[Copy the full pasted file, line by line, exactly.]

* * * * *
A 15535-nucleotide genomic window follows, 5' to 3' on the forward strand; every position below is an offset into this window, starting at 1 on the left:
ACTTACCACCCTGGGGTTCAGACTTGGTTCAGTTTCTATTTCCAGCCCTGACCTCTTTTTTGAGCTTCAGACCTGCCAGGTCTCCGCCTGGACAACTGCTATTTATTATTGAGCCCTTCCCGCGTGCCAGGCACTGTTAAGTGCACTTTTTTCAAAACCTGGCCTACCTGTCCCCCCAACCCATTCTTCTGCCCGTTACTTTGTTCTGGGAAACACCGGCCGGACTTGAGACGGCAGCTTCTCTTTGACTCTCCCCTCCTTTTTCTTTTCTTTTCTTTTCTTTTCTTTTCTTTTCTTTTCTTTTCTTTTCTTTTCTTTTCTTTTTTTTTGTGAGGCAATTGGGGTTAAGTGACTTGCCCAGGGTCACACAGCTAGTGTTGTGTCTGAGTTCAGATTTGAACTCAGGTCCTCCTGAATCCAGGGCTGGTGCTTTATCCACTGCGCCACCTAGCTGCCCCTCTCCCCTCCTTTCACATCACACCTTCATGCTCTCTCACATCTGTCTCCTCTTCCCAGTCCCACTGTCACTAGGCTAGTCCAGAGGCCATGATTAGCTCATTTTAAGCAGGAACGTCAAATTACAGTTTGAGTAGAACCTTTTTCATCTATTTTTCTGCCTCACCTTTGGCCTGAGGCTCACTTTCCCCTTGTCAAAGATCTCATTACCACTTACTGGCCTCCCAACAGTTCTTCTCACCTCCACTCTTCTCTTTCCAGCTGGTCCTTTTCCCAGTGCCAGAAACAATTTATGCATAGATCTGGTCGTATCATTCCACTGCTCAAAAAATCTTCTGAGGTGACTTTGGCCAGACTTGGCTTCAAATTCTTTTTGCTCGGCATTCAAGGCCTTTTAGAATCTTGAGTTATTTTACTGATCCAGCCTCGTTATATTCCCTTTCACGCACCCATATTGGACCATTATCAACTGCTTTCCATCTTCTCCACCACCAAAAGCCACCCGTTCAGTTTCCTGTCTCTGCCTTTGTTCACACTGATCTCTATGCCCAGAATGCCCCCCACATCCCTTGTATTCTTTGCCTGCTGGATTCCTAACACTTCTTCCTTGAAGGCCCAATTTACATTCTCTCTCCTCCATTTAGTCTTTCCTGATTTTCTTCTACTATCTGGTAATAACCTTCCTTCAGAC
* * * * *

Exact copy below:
A 15535-nucleotide genomic window follows, 5' to 3' on the forward strand; every position below is an offset into this window, starting at 1 on the left:
ACTTACCACCCTGGGGTTCAGACTTGGTTCAGTTTCTATTTCCAGCCCTGACCTCTTTTTTGAGCTTCAGACCTGCCAGGTCTCCGCCTGGACAACTGCTATTTATTATTGAGCCCTTCCCGCGTGCCAGGCACTGTTAAGTGCACTTTTTTCAAAACCTGGCCTACCTGTCCCCCCAACCCATTCTTCTGCCCGTTACTTTGTTCTGGGAAACACCGGCCGGACTTGAGACGGCAGCTTCTCTTTGACTCTCCCCTCCTTTTTCTTTTCTTTTCTTTTCTTTTCTTTTCTTTTCTTTTCTTTTCTTTTCTTTTCTTTTCTTTTTTTTTGTGAGGCAATTGGGGTTAAGTGACTTGCCCAGGGTCACACAGCTAGTGTTGTGTCTGAGTTCAGATTTGAACTCAGGTCCTCCTGAATCCAGGGCTGGTGCTTTATCCACTGCGCCACCTAGCTGCCCCTCTCCCCTCCTTTCACATCACACCTTCATGCTCTCTCACATCTGTCTCCTCTTCCCAGTCCCACTGTCACTAGGCTAGTCCAGAGGCCATGATTAGCTCATTTTAAGCAGGAACGTCAAATTACAGTTTGAGTAGAACCTTTTTCATCTATTTTTCTGCCTCACCTTTGGCCTGAGGCTCACTTTCCCCTTGTCAAAGATCTCATTACCACTTACTGGCCTCCCAACAGTTCTTCTCACCTCCACTCTTCTCTTTCCAGCTGGTCCTTTTCCCAGTGCCAGAAACAATTTATGCATAGATCTGGTCGTATCATTCCACTGCTCAAAAAATCTTCTGAGGTGACTTTGGCCAGACTTGGCTTCAAATTCTTTTTGCTCGGCATTCAAGGCCTTTTAGAATCTTGAGTTATTTTACTGATCCAGCCTCGTTATATTCCCTTTCACGCACCCATATTGGACCATTATCAACTGCTTTCCATCTTCTCCACCACCAAAAGCCACCCGTTCAGTTTCCTGTCTCTGCCTTTGTTCACACTGATCTCTATGCCCAGAATGCCCCCCACATCCCTTGTATTCTTTGCCTGCTGGATTCCTAACACTTCTTCCTTGAAGGCCCAATTTACATTCTCTCTCCTCCATTTAGTCTTTCCTGATTTTCTTCTACTATCTGGTAATAACCTTCCTTCAGAC